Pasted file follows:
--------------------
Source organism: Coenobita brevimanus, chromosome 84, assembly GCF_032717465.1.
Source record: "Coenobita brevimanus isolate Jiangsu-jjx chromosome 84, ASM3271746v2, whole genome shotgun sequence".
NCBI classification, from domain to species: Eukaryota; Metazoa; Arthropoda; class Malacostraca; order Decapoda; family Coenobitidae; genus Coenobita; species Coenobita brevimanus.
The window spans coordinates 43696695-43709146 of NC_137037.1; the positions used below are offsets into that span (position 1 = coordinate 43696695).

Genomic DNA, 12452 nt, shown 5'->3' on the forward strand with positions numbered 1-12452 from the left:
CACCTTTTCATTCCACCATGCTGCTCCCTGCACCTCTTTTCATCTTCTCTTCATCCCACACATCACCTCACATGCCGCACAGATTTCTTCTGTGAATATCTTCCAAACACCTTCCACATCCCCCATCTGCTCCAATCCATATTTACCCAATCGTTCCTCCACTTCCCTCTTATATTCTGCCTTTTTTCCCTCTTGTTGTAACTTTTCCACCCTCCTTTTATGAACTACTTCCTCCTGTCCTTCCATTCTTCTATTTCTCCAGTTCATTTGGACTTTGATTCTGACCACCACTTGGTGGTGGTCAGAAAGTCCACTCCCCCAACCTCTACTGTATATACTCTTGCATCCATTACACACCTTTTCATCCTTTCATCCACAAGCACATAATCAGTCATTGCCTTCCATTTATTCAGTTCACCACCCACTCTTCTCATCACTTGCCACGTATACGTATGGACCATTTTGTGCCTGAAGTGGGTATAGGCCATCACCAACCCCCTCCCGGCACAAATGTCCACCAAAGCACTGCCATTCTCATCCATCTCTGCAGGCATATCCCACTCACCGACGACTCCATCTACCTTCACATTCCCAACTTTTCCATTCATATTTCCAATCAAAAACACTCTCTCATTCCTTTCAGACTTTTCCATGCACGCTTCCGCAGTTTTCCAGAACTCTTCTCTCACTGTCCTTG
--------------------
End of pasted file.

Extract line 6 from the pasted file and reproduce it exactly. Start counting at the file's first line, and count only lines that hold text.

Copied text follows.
CACCTTTTCATTCCACCATGCTGCTCCCTGCACCTCTTTTCATCTTCTCTTCATCCCACACATCACCTCACATGCCGCACAGATTTCTTCTGTGAATATCTTCCAAACACCTTCCACATCCCCCATCTGCTCCAATCCATATTTACCCAATCGTTCCTCCACTTCCCTCTTATATTCTGCCTTTTTTCCCTCTTGTTGTAACTTTTCCACCCTCCTTTTATGAACTACTTCCTCCTGTCCTTCCATTCTTCTATTTCTCCAGTTCATTTGGACTTTGATTCTGACCACCACTTGGTGGTGGTCAGAAAGTCCACTCCCCCAACCTCTACTGTATATACTCTTGCATCCATTACACACCTTTTCATCCTTTCATCCACAAGCACATAATCAGTCATTGCCTTCCATTTATTCAGTTCACCACCCACTCTTCTCATCACTTGCCACGTATACGTATGGACCATTTTGTGCCTGAAGTGGGTATAGGCCATCACCAACCCCCTCCCGGCACAAATGTCCACCAAAGCACTGCCATTCTCATCCATCTCTGCAGGCATATCCCACTCACCGACGACTCCATCTACCTTCACATTCCCAACTTTTCCATTCATATTTCCAATCAAAAACACTCTCTCATTCCTTTCAGACTTTTCCATGCACGCTTCCGCAGTTTTCCAGAACTCTTCTCTCACTGTCCTTG